U.S. Forest Service’s role diminishes
ASPEN ” The U.S. Forest Service’s role in Aspen continued to shrink this week with the closure of its visitor center for fall and winter.
The Forest Service closed the doors in its Aspen office on Monday. It is unknown when the visitor center will reopen in the spring or what hours it will be staffed during the busy summer season, agency spokeswoman Sally Spaulding said Tuesday.
The Forest Service used to keep its Aspen office open to the public year-round. That changed in recent years when it closed in late December then reopened in spring. New Aspen-Sopris District Ranger Irene Davidson decided to push up the closure date this fall to coincide with the start of the agency’s fiscal year on Oct. 1, Spaulding said.
Davidson determined that it didn’t make sense to pay someone in Aspen to wait for people to walk through the door with questions, Spaulding said. The number of visitors didn’t justify the expenditure, she said.
That means someone in the upper valley ” like a local resident seeking a permit to collect firewood in the National Forest or an out-of-state hunter with questions about backcountry roads ” now must drive 30 miles to Carbondale to see to a ranger.
The Carbondale office is open to the public Monday through Friday throughout the year. Spaulding said the agency didn’t see the need to duplicate all services in the two branches.
The reduction of the Aspen visitor center to summer hours is the latest in a series of steps that have diminished the agency’s role in the upper valley. The Aspen and Sopris Ranger districts consolidated in 2004. That reduced the number of district rangers from one to two, and reduced the time that top official spent in Aspen. The consolidation also reduced staff.
One critic said the moves make it more difficult for residents to interact with their public land stewards. Sloan Shoemaker, executive director of the local environmental organization Wilderness Workshop, said the Forest Service’s motto is protecting the land and serving the people.
“I don’t see them serving the people much anymore,” Shoemaker said.
While Forest Service officials contend that the agency needs to become more efficient and operate like a business, Shoemaker said cuts in services are the result of funding problems. The federal government has forced the Forest Service to spend more of its funds on firefighting and prevention efforts. That forces the agency “to rob Peter to pay Paul,” he said.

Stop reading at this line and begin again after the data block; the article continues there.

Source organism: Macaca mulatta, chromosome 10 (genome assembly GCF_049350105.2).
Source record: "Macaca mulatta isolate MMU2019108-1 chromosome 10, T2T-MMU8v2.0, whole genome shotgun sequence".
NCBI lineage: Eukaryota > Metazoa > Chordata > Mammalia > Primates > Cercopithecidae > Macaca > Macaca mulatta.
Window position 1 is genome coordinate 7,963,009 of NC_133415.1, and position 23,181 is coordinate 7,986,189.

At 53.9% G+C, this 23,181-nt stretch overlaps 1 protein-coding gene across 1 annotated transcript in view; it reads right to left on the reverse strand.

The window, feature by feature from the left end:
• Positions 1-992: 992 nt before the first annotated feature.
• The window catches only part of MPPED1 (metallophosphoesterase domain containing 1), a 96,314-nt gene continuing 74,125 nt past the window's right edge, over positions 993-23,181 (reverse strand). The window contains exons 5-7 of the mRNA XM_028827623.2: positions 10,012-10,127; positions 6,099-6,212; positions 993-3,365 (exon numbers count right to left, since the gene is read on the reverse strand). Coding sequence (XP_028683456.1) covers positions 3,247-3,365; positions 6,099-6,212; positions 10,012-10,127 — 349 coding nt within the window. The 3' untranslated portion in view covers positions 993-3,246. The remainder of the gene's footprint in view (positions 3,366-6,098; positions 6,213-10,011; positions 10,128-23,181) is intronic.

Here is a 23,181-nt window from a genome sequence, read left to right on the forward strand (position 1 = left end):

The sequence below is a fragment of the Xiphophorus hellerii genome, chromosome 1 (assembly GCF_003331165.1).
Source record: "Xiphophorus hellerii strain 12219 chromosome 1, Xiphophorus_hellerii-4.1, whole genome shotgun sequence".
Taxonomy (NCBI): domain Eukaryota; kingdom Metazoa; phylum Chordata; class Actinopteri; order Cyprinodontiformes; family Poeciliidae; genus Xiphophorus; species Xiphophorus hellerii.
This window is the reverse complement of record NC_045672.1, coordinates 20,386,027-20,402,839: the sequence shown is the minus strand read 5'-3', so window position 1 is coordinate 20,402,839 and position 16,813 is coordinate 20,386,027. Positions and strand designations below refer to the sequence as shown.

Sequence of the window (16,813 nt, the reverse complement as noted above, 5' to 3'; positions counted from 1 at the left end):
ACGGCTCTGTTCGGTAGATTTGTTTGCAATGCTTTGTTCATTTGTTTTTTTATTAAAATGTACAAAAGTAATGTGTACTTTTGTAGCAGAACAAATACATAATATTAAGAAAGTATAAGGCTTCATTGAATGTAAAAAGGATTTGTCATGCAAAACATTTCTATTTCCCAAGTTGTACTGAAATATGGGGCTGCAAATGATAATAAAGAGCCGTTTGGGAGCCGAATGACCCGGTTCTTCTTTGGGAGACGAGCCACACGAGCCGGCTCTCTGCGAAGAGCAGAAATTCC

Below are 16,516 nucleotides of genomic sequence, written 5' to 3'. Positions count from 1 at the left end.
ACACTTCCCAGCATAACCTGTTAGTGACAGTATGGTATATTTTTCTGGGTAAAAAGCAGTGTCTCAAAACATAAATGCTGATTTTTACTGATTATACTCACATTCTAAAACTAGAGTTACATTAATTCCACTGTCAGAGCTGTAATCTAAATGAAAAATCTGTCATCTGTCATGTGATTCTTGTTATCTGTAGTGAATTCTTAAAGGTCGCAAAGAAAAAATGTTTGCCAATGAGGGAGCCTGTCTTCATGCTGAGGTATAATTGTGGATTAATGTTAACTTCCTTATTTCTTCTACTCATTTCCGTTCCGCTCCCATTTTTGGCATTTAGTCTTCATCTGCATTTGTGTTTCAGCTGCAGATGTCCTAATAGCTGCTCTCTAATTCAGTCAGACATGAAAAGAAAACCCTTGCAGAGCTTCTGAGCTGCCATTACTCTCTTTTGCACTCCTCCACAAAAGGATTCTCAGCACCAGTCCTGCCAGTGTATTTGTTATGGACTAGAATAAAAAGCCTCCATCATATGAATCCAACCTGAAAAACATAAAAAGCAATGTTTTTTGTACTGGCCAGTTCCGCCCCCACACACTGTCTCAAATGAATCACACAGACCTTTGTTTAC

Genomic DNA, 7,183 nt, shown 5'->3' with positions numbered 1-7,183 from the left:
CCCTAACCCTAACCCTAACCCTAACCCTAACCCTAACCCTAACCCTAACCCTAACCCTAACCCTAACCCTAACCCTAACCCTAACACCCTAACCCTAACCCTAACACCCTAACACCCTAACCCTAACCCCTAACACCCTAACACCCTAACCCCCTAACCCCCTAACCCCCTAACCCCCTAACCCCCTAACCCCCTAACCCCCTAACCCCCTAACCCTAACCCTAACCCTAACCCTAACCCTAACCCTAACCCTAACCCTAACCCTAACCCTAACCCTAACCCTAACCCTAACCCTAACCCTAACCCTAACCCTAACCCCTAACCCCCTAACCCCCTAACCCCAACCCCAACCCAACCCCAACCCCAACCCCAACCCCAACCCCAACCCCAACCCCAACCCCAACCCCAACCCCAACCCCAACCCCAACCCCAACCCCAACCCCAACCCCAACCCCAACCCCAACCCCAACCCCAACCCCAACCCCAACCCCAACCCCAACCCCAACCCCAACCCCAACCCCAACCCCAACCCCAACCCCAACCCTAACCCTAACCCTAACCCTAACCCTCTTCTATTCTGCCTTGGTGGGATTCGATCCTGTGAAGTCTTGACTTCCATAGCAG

The policy hits the White River National Forest particularly hard because it is one of the most popular for recreational uses, but funds for recreation aren’t making it to the district level.
“To be fair, there is probably some fat that needs to be thinned,” Shoemaker said. But he suspects the level of staff and budget cuts harm the agency’s ability to adequately supervise the sprawling Aspen-Sopris District, which includes lands from Independence Pass to west of Carbondale, and from south of the Maroon Bells to the upper Fryingpan Valley.
Shoemaker believes the Forest Service’s actions point to the agency selling its land in Aspen and reducing its presence even further. “We all know you don’t get back into Aspen once you pull out,” he said.
The Forest Service has considered plans for more than a decade to sell at least part of its lucrative site at Seventh and Hallam in Aspen. Pitkin County and Aspen officials once proposed swapping land. The deal would have allowed the governments to use the Forest Service site for affordable housing; the federal agency would have received land west of town on Highway 82 for a new visitor center. The status of that proposal is unknown.
Spaulding said the next step in the consolidation is to combine the Aspen and Sopris branches under one roof, probably in a new building at a centralized site the Forest Service owns in El Jebel. Building an office and visitor center there would allow the agency to reduce its role in Aspen and Carbondale.
The agency could sell all or part of the site in Aspen. It could retain a sliver of land for a reduced office or explore a partnership for a combined visitors center, possibly with the Aspen Chamber of Commerce.
Spaulding said there is an “idea” for the new centralized office but no “plan” yet.
The Forest Service continues to devote considerable resources to maintaining the Maroon Bells facilities. There are no signs that will change.
However, there is a precedent in the Roaring Fork Valley for the Forest Service to eliminate a visitors center. The forest supervisor’s office closed its doors to the public this summer, effectively evolving strictly into an administrative office. The Forest Service trained assistants and stationed them at the Glenwood Springs Chamber of Commerce’s office to address questions from the public. The public can no longer meet with a ranger in Glenwood.
Shoemaker said the solution is for Congress to fund the organization adequately, and for the agency to forward enough funds to the district level.
Scott Condon’s e-mail address is email@example.com.
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